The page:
Reading for Friday, Aug 10: Philippians 4
I love the way Paul addresses these believers in ch4: “Therefore, my brothers, whom I love and long for, my joy and crown…” (v1). His love for these brothers and sisters leaps off the page. He longs to be in their presence. They bring him joy, they are his crowning achievement. This is a snapshot of the kind of relationships we enjoy in God’s Kingdom.
“I entreat Euodia and I entreat Syntyche to agree in the Lord,” (v2). Strife and discord has plagued the body and Paul takes this moment to gently rebuke these sisters. This is no idyllic picture of Kumbayah Christianity. This is real life stuff…arguments and disagreements have taken their toll on these sisters. It’s not that conflict is some foreigner to the body. But Paul exhorts these sisters to rise above these issues for the sake of the gospel.
“Rejoice in the Lord always; again I will say, Rejoice,” (v4). Joy is one of the the hallmarks of the Christian faith. It’s more than exuberance; true joy is irrepressible faith played out in a variety of circumstances. Paul sees this joy as the source of Christian reasonableness (v5), the cure to anxiety (v6), the key to prayer (v6), and the path to peace (v7), the kind of experience that transcends knowledge and understanding. God’s peace is a knowing deeper than information; it is a place of abiding trust in the arms of God.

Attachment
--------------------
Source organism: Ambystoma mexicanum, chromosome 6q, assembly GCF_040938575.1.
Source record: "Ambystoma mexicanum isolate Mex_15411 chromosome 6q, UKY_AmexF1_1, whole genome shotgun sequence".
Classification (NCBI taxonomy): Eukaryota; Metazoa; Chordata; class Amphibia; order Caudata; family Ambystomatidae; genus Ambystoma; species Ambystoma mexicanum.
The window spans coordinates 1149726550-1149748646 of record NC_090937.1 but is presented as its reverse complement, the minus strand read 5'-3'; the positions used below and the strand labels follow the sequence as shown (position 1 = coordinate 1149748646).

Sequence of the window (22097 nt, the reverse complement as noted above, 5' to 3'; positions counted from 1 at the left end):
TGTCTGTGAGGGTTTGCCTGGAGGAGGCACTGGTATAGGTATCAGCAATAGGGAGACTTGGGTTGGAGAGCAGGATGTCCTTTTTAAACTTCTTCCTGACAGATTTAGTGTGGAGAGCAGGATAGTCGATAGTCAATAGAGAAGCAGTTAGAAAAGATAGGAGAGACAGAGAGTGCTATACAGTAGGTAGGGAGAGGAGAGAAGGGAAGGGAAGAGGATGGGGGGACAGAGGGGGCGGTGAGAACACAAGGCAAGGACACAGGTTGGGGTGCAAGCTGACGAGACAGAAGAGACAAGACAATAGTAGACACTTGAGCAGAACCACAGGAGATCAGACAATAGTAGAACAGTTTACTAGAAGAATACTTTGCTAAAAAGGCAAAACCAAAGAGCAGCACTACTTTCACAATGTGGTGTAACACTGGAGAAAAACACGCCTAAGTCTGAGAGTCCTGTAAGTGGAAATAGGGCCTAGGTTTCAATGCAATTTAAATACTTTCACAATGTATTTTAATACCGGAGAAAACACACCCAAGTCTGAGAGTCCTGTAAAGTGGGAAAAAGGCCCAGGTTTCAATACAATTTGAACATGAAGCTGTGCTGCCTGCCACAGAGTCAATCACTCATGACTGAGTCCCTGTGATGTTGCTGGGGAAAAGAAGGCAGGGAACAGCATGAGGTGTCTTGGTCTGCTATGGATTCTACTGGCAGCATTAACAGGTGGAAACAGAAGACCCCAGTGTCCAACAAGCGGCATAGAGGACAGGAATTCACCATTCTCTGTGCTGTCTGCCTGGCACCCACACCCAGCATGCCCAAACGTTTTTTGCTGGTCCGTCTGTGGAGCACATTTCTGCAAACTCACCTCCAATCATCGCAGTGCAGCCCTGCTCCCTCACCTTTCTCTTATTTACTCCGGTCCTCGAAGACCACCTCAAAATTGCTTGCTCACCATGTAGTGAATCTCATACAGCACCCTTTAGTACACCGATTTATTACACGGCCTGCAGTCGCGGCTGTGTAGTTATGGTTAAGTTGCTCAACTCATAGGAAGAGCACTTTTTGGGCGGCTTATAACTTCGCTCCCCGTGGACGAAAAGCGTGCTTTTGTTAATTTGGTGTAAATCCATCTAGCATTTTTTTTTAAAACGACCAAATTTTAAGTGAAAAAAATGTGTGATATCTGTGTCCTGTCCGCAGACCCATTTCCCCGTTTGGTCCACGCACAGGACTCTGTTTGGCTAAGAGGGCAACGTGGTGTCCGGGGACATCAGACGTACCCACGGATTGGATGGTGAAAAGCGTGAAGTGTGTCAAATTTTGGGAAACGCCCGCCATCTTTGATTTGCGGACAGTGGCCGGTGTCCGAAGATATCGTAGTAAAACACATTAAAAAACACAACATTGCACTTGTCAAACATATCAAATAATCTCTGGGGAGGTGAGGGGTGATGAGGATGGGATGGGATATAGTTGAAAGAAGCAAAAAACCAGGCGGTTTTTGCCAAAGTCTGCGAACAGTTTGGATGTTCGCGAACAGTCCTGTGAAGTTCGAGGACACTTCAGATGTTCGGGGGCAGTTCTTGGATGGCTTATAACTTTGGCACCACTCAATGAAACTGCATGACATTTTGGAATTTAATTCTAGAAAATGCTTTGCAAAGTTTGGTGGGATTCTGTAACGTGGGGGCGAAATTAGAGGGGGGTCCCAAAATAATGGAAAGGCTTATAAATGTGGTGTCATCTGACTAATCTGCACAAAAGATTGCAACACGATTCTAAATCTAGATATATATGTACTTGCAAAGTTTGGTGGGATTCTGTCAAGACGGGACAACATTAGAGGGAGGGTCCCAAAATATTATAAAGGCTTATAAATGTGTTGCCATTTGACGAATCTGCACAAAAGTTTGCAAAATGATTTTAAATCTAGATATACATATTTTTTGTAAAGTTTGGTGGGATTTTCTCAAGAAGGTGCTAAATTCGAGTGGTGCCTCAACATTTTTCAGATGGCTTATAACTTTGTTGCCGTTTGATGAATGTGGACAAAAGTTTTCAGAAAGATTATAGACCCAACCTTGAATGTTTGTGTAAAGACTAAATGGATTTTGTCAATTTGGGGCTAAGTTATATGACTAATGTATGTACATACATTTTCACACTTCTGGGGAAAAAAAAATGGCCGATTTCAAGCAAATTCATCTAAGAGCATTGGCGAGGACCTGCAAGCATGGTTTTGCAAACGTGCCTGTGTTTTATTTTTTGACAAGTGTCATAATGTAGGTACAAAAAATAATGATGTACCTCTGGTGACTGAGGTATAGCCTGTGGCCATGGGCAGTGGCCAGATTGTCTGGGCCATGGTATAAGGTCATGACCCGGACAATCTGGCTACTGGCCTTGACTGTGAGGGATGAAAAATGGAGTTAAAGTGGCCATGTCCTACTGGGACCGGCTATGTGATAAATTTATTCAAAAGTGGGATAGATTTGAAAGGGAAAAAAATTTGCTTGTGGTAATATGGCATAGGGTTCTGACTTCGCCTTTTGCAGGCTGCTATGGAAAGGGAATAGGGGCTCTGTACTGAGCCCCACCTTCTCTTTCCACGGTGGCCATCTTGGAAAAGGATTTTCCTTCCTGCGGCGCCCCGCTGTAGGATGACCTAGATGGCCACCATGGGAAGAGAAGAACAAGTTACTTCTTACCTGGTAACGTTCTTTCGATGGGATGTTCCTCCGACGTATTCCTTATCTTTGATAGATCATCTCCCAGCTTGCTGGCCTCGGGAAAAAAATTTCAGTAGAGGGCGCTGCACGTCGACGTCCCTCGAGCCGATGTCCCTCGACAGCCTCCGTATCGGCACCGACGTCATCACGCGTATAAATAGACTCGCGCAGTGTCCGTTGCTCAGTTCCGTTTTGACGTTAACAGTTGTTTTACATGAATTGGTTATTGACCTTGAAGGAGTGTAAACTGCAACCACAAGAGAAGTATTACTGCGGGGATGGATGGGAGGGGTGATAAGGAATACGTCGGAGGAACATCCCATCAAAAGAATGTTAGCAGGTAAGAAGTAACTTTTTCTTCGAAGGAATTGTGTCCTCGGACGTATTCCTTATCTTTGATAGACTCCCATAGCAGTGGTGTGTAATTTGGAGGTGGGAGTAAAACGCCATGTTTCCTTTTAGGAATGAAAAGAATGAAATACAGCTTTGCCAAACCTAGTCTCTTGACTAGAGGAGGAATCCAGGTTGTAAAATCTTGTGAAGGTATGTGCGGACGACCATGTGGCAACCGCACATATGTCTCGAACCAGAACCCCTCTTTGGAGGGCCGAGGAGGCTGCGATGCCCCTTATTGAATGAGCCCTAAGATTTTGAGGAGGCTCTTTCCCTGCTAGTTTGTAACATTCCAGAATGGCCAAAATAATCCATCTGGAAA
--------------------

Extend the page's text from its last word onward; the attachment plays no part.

“Finally, brothers, whatever is true, whatever is honorable, whatever is just, whatever is pure, whatever is lovely, whatever is commendable, if there is any excellence, if there is anything worthy of praise, think about these things,” (v8). Along with ch2, Paul says much in Philippians about the mind of Christ that should indwell us. In short, we are to fixate on the things of God. Let these be your obsessions, your ultimate aim.
When this happens, we, like Paul, learn contentment in all circumstances (v11). This is the meaning behind the oft-misquoted verse: “I can do all things through Christ who strengthens me,” (v13). What we typically mean by this is, “I can do great things with Jesus by my side.” And this is true…it’s just not exactly what Paul is saying here. What he means is that he can face any kind of circumstance because Jesus is his source of strength. Whether it’s being brought low or abounding in plenty (v12), Paul says he can do all of this because of Jesus.
And the same is true of us.